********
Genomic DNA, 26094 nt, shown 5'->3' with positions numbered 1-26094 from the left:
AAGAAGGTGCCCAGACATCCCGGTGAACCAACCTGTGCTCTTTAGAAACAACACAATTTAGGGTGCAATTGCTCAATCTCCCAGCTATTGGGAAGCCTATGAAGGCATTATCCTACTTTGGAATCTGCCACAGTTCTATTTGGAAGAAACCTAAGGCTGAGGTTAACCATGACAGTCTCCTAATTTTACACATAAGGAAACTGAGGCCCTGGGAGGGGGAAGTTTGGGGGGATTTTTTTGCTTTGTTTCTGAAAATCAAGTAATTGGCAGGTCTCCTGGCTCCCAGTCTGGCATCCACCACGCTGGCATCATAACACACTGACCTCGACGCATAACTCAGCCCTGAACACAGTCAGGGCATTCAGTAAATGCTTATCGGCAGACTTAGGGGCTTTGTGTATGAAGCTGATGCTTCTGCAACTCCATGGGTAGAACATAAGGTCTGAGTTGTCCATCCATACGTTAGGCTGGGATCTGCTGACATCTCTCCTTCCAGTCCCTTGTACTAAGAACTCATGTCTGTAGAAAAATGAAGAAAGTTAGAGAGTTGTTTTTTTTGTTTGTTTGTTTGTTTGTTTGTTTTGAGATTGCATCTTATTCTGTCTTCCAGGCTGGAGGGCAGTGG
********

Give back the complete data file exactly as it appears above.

Genomic DNA, 26094 nt, shown 5'->3' with positions numbered 1-26094 from the left:
AAGAAGGTGCCCAGACATCCCGGTGAACCAACCTGTGCTCTTTAGAAACAACACAATTTAGGGTGCAATTGCTCAATCTCCCAGCTATTGGGAAGCCTATGAAGGCATTATCCTACTTTGGAATCTGCCACAGTTCTATTTGGAAGAAACCTAAGGCTGAGGTTAACCATGACAGTCTCCTAATTTTACACATAAGGAAACTGAGGCCCTGGGAGGGGGAAGTTTGGGGGGATTTTTTTGCTTTGTTTCTGAAAATCAAGTAATTGGCAGGTCTCCTGGCTCCCAGTCTGGCATCCACCACGCTGGCATCATAACACACTGACCTCGACGCATAACTCAGCCCTGAACACAGTCAGGGCATTCAGTAAATGCTTATCGGCAGACTTAGGGGCTTTGTGTATGAAGCTGATGCTTCTGCAACTCCATGGGTAGAACATAAGGTCTGAGTTGTCCATCCATACGTTAGGCTGGGATCTGCTGACATCTCTCCTTCCAGTCCCTTGTACTAAGAACTCATGTCTGTAGAAAAATGAAGAAAGTTAGAGAGTTGTTTTTTTTGTTTGTTTGTTTGTTTGTTTGTTTTGAGATTGCATCTTATTCTGTCTTCCAGGCTGGAGGGCAGTGG